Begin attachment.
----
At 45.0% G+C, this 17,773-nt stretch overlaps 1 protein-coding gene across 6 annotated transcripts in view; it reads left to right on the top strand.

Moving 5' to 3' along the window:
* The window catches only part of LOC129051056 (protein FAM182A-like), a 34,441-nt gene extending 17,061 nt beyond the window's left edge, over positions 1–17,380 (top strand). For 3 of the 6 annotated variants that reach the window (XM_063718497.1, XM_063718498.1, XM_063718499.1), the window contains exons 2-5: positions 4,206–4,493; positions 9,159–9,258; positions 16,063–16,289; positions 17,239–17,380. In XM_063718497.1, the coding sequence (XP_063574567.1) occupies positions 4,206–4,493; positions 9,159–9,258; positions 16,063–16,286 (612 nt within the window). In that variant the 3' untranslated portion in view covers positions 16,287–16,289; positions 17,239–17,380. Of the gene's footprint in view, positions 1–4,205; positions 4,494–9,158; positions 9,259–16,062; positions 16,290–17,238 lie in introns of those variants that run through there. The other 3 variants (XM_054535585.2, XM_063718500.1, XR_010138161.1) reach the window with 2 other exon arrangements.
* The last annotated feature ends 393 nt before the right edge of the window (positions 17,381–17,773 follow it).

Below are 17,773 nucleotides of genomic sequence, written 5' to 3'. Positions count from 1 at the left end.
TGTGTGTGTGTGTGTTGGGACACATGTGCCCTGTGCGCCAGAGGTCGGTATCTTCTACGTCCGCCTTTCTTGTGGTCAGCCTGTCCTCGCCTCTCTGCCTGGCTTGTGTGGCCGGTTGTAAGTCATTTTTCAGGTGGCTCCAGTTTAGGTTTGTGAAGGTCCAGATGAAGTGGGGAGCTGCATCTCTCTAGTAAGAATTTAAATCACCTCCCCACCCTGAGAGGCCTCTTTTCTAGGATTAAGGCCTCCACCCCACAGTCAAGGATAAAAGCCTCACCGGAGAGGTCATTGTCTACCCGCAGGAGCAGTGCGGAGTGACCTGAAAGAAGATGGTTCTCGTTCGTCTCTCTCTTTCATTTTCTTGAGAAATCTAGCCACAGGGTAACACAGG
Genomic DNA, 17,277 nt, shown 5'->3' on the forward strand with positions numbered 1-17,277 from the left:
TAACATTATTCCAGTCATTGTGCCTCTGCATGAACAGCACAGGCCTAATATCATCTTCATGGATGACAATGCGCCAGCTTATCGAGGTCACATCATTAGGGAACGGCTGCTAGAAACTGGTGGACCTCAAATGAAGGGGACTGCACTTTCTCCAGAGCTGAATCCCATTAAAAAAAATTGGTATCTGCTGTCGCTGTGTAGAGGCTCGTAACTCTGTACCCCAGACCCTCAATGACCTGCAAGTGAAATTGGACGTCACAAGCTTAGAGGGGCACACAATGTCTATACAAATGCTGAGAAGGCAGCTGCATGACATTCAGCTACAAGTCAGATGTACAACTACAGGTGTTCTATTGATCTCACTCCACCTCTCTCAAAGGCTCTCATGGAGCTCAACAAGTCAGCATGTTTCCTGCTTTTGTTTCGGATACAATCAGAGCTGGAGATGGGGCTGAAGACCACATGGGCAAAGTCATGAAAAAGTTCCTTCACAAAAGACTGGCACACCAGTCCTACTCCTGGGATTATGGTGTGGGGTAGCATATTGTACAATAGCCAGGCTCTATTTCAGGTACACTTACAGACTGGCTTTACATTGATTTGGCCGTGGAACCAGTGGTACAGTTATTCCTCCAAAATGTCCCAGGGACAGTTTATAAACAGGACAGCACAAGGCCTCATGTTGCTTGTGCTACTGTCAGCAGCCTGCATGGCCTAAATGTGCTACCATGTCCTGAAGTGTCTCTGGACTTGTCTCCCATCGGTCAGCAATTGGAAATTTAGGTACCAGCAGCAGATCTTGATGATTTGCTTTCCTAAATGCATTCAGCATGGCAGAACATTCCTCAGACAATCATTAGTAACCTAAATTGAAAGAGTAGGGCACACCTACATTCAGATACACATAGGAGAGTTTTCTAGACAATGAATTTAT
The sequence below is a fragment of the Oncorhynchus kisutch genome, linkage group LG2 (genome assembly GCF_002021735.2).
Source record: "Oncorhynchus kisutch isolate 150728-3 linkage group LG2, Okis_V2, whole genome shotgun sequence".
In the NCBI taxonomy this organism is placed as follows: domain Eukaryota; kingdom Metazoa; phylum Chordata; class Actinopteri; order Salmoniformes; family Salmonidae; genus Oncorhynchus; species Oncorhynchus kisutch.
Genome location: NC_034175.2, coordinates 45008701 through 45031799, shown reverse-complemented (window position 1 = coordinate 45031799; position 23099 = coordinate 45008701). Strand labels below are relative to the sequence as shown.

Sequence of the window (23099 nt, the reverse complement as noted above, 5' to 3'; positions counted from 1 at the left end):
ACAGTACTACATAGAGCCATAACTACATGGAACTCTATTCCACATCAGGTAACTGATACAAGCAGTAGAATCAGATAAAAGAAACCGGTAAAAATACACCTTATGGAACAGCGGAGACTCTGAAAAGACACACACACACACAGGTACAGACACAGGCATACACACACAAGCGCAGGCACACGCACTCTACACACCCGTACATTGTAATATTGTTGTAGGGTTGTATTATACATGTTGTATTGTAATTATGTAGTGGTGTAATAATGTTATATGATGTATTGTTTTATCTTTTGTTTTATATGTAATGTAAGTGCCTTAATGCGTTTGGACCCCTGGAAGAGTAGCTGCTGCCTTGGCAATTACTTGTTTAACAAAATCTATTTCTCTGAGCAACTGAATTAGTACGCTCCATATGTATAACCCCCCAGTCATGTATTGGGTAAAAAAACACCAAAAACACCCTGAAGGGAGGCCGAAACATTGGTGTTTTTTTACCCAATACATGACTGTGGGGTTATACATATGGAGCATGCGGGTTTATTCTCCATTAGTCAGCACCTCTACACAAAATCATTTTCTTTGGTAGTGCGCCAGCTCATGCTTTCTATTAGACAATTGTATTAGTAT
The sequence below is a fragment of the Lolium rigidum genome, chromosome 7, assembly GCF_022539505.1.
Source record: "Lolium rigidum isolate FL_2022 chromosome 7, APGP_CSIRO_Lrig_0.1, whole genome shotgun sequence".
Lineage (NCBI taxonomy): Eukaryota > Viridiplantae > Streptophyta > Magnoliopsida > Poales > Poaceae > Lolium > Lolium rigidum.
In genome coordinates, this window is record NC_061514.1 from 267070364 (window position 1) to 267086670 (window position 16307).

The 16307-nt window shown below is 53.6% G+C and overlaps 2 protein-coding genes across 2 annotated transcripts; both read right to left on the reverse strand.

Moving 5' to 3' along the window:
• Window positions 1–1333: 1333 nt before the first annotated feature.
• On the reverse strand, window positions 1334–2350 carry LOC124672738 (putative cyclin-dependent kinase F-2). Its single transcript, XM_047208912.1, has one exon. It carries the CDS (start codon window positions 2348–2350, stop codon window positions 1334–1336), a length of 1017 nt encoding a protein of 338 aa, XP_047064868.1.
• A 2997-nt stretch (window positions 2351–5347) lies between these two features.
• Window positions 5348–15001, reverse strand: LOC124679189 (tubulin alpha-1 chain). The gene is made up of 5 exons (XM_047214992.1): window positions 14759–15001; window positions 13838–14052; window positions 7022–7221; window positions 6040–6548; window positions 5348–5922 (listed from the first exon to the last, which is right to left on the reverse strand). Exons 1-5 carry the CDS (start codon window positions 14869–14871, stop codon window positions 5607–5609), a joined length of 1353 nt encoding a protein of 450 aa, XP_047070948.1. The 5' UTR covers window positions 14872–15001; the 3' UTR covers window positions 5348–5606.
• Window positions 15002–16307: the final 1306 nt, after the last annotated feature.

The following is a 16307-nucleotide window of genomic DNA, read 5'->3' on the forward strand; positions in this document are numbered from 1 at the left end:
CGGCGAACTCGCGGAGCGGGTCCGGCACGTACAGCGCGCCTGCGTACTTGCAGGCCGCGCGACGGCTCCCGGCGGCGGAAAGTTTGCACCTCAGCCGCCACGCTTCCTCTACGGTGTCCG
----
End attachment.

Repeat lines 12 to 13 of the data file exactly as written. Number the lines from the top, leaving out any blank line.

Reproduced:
Genome location: NC_034175.2, coordinates 45008701 through 45031799, shown reverse-complemented (window position 1 = coordinate 45031799; position 23099 = coordinate 45008701). Strand labels below are relative to the sequence as shown.

Sequence of the window (23099 nt, the reverse complement as noted above, 5' to 3'; positions counted from 1 at the left end):